By some extraordinary margin, 'Archer' is the TV show that does the most to enhance the obsessive fan's experience. Far beyond just letting people watch the episodes and be done with it, the show has gone to extreme lengths to hide tiny clues in the background of scenes; threads that, when pulled, have lead internet sleuths on massively intricate journeys that culminate in easter eggs or extra character-based content.

The show's done such a good job of it they've taken out back-to-back Emmys for Outstanding Creative Achievement in Interactive Media. Which isn't a bad effort for something that was conceived as a throwaway experiment.

For the show's upcoming eighth season - one where they'll again completely transplant the show into a different time period because fuck it, why not - they're taking that extra-screen experience to a place not seen on a television show before.

The show just announced that they'll be using augmented reality to hide easter eggs, games, and extra footage inside broadcast episodes and advertising material; stuff that the viewer can access via a smartphone app called Archer P.I..

It's largely being based on the same technology that Pokemon GO! was built on; a platform that utilises the device's camera and encourages users to interact with static objects in their day-to-day lives.

Speaking to Uproxx, series technical director Bryan Fordney explained the concept behind the technology, and how it differs slightly to the more widely-known Virtual Reality.

"The app itself is really exciting. It’s using the core concept of augmented reality. By AR I mean a game that uses your camera or some other device to capture a feed and the real environment around you. VR takes up your whole vision, AR augments your experience."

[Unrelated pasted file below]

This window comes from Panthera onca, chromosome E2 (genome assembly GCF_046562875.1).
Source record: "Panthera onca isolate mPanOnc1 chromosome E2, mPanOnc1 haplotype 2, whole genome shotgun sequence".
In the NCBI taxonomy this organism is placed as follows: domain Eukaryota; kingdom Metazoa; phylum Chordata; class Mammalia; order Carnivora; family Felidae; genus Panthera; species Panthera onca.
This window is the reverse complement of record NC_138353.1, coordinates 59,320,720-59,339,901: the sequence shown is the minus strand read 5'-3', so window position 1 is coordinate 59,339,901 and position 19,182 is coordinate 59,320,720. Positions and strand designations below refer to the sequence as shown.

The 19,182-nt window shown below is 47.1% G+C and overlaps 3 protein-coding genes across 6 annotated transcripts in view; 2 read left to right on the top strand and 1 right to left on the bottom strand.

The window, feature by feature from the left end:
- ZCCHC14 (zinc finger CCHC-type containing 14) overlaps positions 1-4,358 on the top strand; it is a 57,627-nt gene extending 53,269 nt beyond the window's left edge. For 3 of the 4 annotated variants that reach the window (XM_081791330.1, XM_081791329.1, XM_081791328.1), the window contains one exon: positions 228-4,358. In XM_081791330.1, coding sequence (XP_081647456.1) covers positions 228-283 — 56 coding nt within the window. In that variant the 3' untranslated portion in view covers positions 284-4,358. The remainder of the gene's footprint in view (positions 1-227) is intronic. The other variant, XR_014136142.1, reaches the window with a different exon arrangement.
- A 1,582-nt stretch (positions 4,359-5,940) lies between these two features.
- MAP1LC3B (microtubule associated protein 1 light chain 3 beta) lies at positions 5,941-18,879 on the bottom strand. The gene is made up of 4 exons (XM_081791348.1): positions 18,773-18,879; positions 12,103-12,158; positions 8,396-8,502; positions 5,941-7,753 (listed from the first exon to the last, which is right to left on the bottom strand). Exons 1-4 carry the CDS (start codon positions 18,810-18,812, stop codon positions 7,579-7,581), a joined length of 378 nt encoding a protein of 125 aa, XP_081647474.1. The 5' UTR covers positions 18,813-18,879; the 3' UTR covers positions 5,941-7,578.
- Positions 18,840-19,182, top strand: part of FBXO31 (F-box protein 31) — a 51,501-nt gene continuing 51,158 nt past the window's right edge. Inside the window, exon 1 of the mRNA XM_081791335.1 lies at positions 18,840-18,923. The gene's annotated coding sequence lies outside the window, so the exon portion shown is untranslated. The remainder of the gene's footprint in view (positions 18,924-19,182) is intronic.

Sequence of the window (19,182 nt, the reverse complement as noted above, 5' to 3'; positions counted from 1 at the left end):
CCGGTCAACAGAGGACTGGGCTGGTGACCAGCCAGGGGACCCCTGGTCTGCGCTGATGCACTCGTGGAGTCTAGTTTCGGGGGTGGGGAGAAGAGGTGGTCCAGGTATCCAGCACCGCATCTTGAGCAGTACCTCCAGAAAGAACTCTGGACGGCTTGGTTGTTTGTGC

Fordney also explained the surprisingly complex process of identifying objects in the animation that are suitable for linking to AR content.

"We have to start at a point where the episode is pretty much completely animated. We need to find images, that are targets in the show that work well. It’s tricky. You take a bunch of inanimate objects, and you’re like 'OK, what is the story we can tell here.' Those objects create more objects we create out of thin air, and as you interact with them, you uncover items that aren’t targets."

Meanwhile executive producer Matt Thompson elaborated on that process, which essentially involves going back over a completed episode and starting the process from scratch.

"The object that’s coded needs to have a high amount of contrast value. So it has to either have its own defined shape or enough contrast. For example, there’s a safe with a spinning lock. The lock didn’t have enough contrast for the app to capture it properly, so we went back to change the lock to give it more contrast, and make sure it was featured in such a way that you can snap a picture."

The app's official description hints that viewers will be able to source clues from the episodes that will assist them in solving special cases put forward in the AR experience.

"Once the season starts, each episode will offer new clues that fans can find and collect in order to solve the case. Clues are discovered by pointing a phone or tablet’s camera at a television, computer or real world objects, activating animated experiences and collectible objects. Fans who use the app are also eligible for a weekly sweepstakes for prizes to reward their detective skills."

Frankly, that all sounds kickass.


The app is being made available via iTunes, Google Play, and Amazon, though it is not available in Australia just yet. There's also no word on whether or not the AR experience will be extended to out here when it airs locally on ABC or the Comedy Channel.

Archer's 8th season, subtitled 'Archer: Dreamland', begins airing in the US from April 5th. In it, the cast is being whisked back to the hard-boiled setting of 1940s Los Angeles.



Source: Uproxx.